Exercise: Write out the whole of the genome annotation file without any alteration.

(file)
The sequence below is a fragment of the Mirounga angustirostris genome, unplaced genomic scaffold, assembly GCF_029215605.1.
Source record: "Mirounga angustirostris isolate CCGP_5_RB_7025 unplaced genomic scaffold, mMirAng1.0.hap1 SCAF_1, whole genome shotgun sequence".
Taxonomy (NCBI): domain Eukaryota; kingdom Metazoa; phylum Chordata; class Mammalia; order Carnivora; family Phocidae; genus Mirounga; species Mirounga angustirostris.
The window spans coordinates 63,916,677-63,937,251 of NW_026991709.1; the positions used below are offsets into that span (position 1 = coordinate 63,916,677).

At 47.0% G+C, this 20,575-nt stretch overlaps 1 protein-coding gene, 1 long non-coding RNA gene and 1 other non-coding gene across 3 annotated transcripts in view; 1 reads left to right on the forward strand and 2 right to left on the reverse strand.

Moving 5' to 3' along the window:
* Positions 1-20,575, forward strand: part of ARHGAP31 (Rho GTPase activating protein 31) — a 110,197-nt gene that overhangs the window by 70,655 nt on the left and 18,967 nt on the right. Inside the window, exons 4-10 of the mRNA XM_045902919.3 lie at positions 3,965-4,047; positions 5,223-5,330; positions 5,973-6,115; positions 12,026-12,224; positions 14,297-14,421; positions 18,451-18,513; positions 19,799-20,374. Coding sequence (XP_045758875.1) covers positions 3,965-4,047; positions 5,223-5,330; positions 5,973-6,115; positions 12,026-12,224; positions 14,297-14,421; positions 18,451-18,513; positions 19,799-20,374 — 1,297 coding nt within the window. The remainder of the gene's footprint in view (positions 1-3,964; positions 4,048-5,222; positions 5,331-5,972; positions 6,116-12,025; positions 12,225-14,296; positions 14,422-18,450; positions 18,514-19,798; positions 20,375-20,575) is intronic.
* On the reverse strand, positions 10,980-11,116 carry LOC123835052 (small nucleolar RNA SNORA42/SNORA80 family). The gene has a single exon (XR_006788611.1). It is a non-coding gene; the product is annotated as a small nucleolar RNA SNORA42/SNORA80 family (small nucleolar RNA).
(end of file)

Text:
The sequence below is a fragment of the Mirounga angustirostris genome, unplaced genomic scaffold, assembly GCF_029215605.1.
Source record: "Mirounga angustirostris isolate CCGP_5_RB_7025 unplaced genomic scaffold, mMirAng1.0.hap1 SCAF_1, whole genome shotgun sequence".
Taxonomy (NCBI): domain Eukaryota; kingdom Metazoa; phylum Chordata; class Mammalia; order Carnivora; family Phocidae; genus Mirounga; species Mirounga angustirostris.
The window spans coordinates 63,916,677-63,937,251 of NW_026991709.1; the positions used below are offsets into that span (position 1 = coordinate 63,916,677).

At 47.0% G+C, this 20,575-nt stretch overlaps 1 protein-coding gene, 1 long non-coding RNA gene and 1 other non-coding gene across 3 annotated transcripts in view; 1 reads left to right on the forward strand and 2 right to left on the reverse strand.

Moving 5' to 3' along the window:
* Positions 1-20,575, forward strand: part of ARHGAP31 (Rho GTPase activating protein 31) — a 110,197-nt gene that overhangs the window by 70,655 nt on the left and 18,967 nt on the right. Inside the window, exons 4-10 of the mRNA XM_045902919.3 lie at positions 3,965-4,047; positions 5,223-5,330; positions 5,973-6,115; positions 12,026-12,224; positions 14,297-14,421; positions 18,451-18,513; positions 19,799-20,374. Coding sequence (XP_045758875.1) covers positions 3,965-4,047; positions 5,223-5,330; positions 5,973-6,115; positions 12,026-12,224; positions 14,297-14,421; positions 18,451-18,513; positions 19,799-20,374 — 1,297 coding nt within the window. The remainder of the gene's footprint in view (positions 1-3,964; positions 4,048-5,222; positions 5,331-5,972; positions 6,116-12,025; positions 12,225-14,296; positions 14,422-18,450; positions 18,514-19,798; positions 20,375-20,575) is intronic.
* On the reverse strand, positions 10,980-11,116 carry LOC123835052 (small nucleolar RNA SNORA42/SNORA80 family). The gene has a single exon (XR_006788611.1). It is a non-coding gene; the product is annotated as a small nucleolar RNA SNORA42/SNORA80 family (small nucleolar RNA).